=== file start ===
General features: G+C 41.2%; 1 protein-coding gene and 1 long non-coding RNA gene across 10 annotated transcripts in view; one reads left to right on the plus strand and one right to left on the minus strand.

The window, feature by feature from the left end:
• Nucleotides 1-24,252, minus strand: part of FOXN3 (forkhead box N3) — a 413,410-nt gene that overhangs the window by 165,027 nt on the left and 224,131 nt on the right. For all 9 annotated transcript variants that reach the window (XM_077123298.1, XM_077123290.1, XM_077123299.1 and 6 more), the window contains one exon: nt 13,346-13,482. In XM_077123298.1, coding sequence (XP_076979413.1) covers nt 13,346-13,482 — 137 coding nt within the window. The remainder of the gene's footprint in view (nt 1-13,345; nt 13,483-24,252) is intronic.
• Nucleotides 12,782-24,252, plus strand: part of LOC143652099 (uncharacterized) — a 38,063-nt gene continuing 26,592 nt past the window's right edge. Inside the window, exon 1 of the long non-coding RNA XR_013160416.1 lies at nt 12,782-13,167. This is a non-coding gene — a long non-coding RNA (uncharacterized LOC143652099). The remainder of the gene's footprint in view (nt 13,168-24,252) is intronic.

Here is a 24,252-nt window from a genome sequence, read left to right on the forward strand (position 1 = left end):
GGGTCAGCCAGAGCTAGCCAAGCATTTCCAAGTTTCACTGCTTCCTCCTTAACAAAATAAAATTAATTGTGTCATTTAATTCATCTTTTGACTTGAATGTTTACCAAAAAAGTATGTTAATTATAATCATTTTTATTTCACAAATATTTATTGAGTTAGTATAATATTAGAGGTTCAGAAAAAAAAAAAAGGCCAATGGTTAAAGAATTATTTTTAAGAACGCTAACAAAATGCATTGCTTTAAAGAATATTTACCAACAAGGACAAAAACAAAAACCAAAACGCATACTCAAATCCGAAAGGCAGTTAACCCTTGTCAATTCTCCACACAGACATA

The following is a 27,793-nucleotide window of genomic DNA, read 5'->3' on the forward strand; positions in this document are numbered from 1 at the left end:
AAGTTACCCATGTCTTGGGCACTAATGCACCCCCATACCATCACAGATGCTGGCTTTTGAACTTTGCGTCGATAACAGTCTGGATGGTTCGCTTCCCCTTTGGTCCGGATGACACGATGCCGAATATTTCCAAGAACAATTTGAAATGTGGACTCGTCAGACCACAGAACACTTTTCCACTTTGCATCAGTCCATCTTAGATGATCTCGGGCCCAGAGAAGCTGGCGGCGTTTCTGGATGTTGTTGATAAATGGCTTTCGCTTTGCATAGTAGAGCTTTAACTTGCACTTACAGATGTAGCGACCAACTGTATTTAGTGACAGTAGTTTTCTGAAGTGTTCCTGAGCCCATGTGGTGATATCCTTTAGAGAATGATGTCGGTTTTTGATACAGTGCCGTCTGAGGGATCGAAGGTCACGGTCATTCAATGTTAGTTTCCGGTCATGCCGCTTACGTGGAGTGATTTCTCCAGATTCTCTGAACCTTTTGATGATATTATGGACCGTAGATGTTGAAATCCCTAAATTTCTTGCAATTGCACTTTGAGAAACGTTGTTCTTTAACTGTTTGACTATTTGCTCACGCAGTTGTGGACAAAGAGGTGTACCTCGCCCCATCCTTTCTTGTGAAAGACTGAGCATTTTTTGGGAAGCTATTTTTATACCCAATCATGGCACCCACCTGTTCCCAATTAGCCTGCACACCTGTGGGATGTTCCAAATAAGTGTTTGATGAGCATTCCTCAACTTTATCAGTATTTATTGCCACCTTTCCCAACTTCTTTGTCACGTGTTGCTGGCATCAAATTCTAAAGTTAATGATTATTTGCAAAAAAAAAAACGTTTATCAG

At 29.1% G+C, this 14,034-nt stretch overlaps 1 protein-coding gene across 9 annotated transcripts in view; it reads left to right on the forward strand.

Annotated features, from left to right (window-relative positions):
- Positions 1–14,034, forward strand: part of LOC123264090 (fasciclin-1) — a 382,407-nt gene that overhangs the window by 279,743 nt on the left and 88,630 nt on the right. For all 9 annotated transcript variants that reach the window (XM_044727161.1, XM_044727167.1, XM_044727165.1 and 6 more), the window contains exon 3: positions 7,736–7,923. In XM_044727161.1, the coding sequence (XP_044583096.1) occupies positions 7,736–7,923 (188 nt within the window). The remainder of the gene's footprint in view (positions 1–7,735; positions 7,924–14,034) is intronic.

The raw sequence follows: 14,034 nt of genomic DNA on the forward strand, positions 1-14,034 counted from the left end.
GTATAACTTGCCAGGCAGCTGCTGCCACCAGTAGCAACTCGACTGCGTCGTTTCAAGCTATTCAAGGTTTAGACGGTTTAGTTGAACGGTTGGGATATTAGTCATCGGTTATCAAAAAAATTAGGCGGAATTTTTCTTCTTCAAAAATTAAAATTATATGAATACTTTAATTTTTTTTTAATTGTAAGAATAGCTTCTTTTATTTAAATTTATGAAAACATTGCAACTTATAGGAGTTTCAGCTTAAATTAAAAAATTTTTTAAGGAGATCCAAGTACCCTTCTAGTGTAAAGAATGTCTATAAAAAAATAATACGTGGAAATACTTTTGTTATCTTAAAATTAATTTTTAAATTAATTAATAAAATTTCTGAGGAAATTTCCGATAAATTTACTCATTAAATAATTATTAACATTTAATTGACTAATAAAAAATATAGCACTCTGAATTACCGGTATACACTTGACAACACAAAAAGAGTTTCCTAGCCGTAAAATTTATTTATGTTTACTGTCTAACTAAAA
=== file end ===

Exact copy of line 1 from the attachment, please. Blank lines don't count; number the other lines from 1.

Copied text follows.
General features: G+C 41.2%; 1 protein-coding gene and 1 long non-coding RNA gene across 10 annotated transcripts in view; one reads left to right on the plus strand and one right to left on the minus strand.